Expanding water infrastructure in Colombia
Why should you read this document?
Despite Columbia being considered one of the most ‘water rich’ countries in the world, with nearly 50,000 cubic meters of water available per person per year1 and having an abundance of natural water sources, a water related crisis has begun to emerge in recent years. Despite plentiful water availability, pollution, unequal distribution, inadequate infrastructure, and variable rainfall result in Columbia being susceptible to water stress, an issue which is gradually worsening.
Since 1990, the percentage of the urban population that has water piped to their homes has dropped from 95% to 94%2. Although these figures are still categorized as positive, considering Columbia’s label as a developing country, the decrease in water availability in developed, urban regions highlights the increasing water stress faced by the country. Additionally, the figures for Columbia’s rural population aren’t as encouraging, with the percentage of people who are able to access improved water sources only increasing from 69% to 74% since 1990. Thus, 26% of the rural population in Columbia is currently using water that is potentially unsafe and/or contaminated.
Such pollution occurs due to various sources, including human, industrial, and livestock waste as well as wastewater from agricultural and mining activities. These sources of environmental pollution could be controlled and managed by improving and expanding sustainable water infrastructure through the use of ‘green’ and ‘gray’ techniques across Columbia.
Who is this document for?
This document shines a light on the worsening issues regarding pollution, poor distribution, and unimpactful water infrastructure in Columbia. This article is aimed at:
EU investors who are willing to improve and expand upon their knowledge on water infrastructure, both in Columbia and similar developing countries;
Policymakers working to improve water infrastructure systems;
SMEs operating or with interest in the water infrastructure innovation sector.
Levels 2 and 3 will provide you with deeper insight into the water infrastructure issues in Columbia and potential improvements to reduce pollution and water stress.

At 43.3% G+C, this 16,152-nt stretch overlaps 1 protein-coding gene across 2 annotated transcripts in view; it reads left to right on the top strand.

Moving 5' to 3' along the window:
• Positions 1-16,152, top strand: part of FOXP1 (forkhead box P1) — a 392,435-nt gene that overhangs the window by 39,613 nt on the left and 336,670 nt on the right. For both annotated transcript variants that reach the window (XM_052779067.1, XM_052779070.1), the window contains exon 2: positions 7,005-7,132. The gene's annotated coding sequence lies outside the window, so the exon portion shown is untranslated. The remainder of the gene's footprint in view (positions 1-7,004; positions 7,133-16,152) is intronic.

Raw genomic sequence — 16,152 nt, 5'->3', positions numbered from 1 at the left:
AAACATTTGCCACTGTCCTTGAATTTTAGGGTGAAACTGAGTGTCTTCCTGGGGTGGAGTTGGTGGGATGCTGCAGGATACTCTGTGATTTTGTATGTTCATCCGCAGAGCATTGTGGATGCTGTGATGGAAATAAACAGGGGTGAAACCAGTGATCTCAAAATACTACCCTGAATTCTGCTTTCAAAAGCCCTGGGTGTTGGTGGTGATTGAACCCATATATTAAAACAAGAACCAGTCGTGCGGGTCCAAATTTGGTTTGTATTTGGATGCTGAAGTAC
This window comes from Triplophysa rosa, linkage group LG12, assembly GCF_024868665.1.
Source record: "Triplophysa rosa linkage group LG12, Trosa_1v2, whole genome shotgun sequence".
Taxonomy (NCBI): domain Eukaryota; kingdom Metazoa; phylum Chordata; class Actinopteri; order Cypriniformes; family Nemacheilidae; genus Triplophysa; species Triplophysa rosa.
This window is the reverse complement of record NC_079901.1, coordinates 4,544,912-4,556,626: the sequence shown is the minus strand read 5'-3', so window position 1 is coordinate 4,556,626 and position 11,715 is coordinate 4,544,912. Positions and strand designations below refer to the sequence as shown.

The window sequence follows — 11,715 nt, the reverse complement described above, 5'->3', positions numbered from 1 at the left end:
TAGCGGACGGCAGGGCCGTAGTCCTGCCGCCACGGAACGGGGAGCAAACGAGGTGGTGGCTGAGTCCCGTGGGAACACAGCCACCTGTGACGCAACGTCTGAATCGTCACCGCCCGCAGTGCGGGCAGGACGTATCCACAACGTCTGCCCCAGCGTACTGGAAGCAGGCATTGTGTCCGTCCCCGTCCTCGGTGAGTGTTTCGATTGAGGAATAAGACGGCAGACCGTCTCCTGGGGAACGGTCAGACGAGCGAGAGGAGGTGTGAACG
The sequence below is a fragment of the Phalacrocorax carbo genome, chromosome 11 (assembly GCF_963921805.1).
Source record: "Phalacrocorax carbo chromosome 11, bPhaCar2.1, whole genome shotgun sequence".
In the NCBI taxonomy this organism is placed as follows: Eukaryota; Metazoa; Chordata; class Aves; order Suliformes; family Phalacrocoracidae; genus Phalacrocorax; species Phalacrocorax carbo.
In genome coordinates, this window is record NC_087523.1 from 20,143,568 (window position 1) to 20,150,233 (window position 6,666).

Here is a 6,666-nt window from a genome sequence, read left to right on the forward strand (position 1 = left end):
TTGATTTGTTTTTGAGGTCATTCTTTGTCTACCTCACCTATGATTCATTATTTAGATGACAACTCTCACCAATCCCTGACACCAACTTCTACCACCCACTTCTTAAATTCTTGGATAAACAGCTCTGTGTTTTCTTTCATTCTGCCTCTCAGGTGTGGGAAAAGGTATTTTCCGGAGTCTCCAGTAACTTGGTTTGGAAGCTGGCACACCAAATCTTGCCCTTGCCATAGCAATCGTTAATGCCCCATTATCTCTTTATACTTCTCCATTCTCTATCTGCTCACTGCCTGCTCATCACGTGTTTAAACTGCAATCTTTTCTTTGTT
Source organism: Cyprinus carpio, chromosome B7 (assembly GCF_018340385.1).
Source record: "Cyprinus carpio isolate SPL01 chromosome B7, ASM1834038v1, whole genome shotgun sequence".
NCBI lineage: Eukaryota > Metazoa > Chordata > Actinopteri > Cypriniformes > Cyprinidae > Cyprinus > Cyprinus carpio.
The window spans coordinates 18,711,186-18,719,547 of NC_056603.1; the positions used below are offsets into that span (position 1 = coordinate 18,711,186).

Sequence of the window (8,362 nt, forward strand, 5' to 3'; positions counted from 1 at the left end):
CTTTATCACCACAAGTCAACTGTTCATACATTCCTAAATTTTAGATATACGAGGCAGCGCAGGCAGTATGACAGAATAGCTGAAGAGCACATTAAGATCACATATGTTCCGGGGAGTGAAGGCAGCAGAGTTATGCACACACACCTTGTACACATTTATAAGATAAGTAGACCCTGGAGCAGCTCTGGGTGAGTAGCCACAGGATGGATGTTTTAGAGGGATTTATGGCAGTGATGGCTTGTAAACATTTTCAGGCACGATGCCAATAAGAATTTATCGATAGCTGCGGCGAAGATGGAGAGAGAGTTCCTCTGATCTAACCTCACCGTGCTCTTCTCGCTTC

Physical Aspects of Expanding Water Infrastructure in Columbia
In 2013, regulators inspected 333 of Colombia’s wastewater treatment facilities, 89 of which were found to be inoperable. Although facilities and water treatment have since improved steadily, Columbia’s water consumption levels are higher than ever as the population continues to grow and become increasingly urbanized. Overwhelming evidence suggests that Columbia would hugely benefit from the combined installation of ‘green’ and ‘gray’ water infrastructure techniques, to ensure water is evenly distributed throughout the country.
Green techniques are a cheaper, more sustainable option to naturally reduce flooding, increase water supply, and reduce costs. These affordable and environmentally friendly infrastructure techniques deliver vast economic and environmental benefits and are well suited to a developing country. Some examples of green techniques are rainwater harvesting, permeable pavements, bioswales, and green streets3.
Grey techniques refer to traditional structures such as dams, roads, pipes, and water treatment plants, and would be hugely beneficial when expanding Columbia’s water infrastructure and combating its growing problems with water pollution.
In 2015, it was revealed that only 25% of sewage from Columbia’s capital, Bogota, is being treated, with the rest being discharged into the Medellin River. Colombia is already taking steps in the right direction, with plans to build the Bello Treatment Plant which will treat 95% of the waste currently being discharged into the river4; however, there is plenty of work to be done to ensure water security and permanently reduce water related stress.
Governance Aspects of Expanding Water Infrastructure in Columbia
Columbia is still classed as a developing country, and it is important to take into consideration the cost and economic implications of the crucial expansion of water infrastructure. Columbia has a number of institutions which have responsibilities related to water management, regulation, distribution, and infrastructure, including:
The Environment Ministry and up to 33 Regional Authorities are responsible for water resources management and policies at the national, regional, and watershed level. Other sectoral ministries are in charge of water supply, sanitation, water for irrigation, and water for energy5
The Vice-Ministry of Water and Sanitation, created in October 2006 within the Ministry of Environment, Housing and Territorial Development is responsible for setting sector policy